This study redesigns face masks to improve comfort and protection

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Imagine a reusable face mask that protects wearers and those around them from COVID-19, is comfortable enough to wear all day, and stays in place without frequent adjustment.

In a new study, researchers have designed a new mask intended to do just that. They are providing the plans so individuals and manufacturers can make it.

The research was conducted by a team at the Georgia Institute of Technology.

The modular Georgia Tech mask combines a barrier filtration material with a stretchable fabric to hold it in place.

Prototypes made for testing use hook and eye fasteners on the back of the head to keep the masks on, and include a pocket for an optional filter to increase protection.

After 20 washings, the prototypes have not shrunk or lost their shape.

The fundamental flaw in existing reusable cloth masks is that they — unlike N95 respirators, which are fitted for individual users — leak air around the edges, bypassing their filtration mechanism.

That potentially allows virus particles, both large droplets, and smaller aerosols, to enter the air breathed in by users, and allows particles from infected persons to exit the mask.

The leakage problem shows up in complaints about eyeglasses fogging up as exhaled breath leaks around the nose, making people less likely to wear them.

The fit problem can also be seen in constant adjustments made by wearers, who could potentially contaminate themselves whenever they touch the masks after touching other surfaces.

To address the leakage challenge, the team created a two-part mask that fastens behind the head like many N95 respirators.

The front part — the barrier component — contains the filtration material and is contoured to fit tightly while allowing space ahead of the nose and mouth to avoid breathing restrictions and permit unrestricted speech.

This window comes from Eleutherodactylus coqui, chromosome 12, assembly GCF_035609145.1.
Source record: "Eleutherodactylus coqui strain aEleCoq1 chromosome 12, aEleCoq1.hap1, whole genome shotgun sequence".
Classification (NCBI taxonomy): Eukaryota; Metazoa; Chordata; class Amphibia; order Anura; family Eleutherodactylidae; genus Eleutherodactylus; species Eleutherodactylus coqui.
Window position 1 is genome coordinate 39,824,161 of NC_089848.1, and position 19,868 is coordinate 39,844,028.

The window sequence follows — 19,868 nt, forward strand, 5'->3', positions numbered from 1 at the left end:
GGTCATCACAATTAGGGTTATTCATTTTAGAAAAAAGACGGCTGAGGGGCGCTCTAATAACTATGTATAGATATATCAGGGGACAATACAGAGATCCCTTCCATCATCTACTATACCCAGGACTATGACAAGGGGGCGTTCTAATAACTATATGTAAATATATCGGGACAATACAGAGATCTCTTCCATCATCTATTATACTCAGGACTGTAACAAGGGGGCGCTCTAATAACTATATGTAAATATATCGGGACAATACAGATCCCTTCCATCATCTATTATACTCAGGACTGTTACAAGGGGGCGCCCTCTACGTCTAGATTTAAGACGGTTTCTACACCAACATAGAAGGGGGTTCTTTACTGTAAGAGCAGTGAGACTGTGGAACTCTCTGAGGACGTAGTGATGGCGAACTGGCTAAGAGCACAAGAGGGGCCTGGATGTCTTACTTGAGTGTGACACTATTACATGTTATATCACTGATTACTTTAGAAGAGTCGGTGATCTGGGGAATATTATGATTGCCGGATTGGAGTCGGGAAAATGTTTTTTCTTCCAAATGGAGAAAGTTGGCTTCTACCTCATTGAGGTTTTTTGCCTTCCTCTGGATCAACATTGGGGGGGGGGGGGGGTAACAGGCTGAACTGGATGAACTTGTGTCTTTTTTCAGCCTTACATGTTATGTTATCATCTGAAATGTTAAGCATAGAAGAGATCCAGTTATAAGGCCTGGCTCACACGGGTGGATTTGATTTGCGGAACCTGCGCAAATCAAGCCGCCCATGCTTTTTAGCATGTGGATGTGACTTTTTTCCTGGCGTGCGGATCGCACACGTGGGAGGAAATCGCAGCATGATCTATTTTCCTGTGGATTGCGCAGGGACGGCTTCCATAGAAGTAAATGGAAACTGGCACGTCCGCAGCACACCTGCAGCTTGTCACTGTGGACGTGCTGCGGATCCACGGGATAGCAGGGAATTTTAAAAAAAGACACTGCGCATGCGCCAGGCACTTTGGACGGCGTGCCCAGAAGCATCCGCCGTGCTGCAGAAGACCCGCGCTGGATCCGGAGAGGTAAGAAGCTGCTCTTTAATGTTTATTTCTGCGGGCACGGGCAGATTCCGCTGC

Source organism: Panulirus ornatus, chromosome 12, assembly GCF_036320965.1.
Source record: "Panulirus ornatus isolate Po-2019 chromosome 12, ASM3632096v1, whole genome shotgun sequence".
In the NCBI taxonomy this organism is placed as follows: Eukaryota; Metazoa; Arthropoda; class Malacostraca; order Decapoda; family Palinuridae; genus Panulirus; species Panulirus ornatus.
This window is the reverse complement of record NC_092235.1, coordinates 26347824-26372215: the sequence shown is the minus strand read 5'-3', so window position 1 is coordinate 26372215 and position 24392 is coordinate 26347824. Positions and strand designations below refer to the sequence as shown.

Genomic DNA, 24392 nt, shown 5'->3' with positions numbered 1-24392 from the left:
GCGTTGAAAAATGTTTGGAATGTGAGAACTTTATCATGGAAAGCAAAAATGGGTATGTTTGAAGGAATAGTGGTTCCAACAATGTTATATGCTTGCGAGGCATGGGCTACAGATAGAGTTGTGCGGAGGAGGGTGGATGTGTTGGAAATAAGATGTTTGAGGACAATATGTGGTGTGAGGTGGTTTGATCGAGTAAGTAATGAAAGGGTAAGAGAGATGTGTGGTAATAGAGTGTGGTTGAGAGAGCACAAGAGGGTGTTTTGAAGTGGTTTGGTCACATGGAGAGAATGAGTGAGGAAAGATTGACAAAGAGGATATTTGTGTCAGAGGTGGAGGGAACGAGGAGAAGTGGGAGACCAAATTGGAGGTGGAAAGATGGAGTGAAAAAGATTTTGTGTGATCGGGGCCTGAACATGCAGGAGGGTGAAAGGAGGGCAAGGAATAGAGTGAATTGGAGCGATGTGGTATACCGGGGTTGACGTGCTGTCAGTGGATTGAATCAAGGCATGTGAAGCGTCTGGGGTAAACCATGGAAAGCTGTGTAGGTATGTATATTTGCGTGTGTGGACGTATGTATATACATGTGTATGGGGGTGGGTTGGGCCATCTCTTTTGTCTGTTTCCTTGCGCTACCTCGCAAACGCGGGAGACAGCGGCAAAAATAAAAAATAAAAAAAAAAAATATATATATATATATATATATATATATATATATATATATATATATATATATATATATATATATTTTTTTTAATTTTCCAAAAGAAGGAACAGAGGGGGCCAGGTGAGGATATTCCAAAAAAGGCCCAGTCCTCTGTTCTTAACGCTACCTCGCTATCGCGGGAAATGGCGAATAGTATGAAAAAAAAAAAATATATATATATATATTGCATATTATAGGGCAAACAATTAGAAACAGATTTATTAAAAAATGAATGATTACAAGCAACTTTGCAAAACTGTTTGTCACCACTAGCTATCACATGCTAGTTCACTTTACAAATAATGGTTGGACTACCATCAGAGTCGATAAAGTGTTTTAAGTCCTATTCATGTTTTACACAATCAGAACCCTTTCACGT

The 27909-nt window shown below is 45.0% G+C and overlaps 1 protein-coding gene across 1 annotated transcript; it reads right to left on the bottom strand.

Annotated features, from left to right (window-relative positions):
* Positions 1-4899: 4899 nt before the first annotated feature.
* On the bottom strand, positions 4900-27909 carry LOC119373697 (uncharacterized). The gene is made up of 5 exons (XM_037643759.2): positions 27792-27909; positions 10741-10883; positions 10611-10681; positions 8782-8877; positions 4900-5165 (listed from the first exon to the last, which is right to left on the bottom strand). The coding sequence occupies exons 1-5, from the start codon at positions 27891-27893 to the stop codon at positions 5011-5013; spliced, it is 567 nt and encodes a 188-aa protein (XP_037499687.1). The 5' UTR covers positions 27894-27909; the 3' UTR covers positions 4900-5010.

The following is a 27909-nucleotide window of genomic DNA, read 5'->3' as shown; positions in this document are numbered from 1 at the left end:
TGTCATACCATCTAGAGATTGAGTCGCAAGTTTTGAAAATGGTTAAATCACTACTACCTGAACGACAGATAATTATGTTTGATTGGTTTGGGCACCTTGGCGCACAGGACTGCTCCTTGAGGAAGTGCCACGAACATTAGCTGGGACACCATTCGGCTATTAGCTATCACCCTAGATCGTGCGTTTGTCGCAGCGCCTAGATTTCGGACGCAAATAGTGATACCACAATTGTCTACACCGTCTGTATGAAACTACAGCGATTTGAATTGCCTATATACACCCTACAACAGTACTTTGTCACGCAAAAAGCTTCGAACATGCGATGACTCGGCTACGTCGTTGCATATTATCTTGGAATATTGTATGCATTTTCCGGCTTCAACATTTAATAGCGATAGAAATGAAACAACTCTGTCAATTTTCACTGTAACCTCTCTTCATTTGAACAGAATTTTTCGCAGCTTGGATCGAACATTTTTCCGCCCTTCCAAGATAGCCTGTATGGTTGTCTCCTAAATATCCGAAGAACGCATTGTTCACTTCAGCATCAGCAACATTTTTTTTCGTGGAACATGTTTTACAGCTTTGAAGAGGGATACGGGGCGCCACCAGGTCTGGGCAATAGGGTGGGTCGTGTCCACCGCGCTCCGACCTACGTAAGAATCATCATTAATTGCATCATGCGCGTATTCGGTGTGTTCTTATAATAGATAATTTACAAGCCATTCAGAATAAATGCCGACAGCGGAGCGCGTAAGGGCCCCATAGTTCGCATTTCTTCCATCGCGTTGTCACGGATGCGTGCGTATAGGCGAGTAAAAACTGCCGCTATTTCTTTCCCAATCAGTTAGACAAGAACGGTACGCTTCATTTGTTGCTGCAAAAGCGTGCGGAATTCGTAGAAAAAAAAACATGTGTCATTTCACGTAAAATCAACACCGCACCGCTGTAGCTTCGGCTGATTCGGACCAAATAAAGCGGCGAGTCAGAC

Made from the kind of moisture-wicking material used in athletic clothing, it includes a pocket into which a filter can be inserted to increase the filtration efficiency and thereby increase protection. The washable fabric filter is made of a blend of Spandex and polyester.

The second part of the mask is fashioned from stretchable material.

The stretchable part, which has holes for the ears to help position the mask, holds the front portion in place and fastens with conventional hook and eyelet hardware, a mechanism that has been used in clothing for centuries.

Beyond controlling air leakage, designing a better mask involves a tradeoff between filtration effectiveness and how well users can breathe.

The stretchable part of the mask is made from knitted fabric — a Spandex/Lyocell blend — to allow for stretching around the head and under the chin.

The researchers used a woven elastic band sewn with pleats to cover the top of the nose.

The researchers made their mask prototypes from synthetic materials instead of cotton.

Though cotton is a natural material, it absorbs moisture and holds it on the face, reducing breathability, and potentially creating a “petri dish” for the growth of microbes.

The team will make the specifications and patterns for their mask available to individuals and manufacturers.

The necessary materials can be obtained from retail fabric stores, and the instructions describe how to measure for customizing the masks.

One author of the study is Sundaresan Jayaraman, the Kolon Professor in Georgia Tech’s School of Materials Science and Engineering.

The study is published in The Journal of The Textile Institute.

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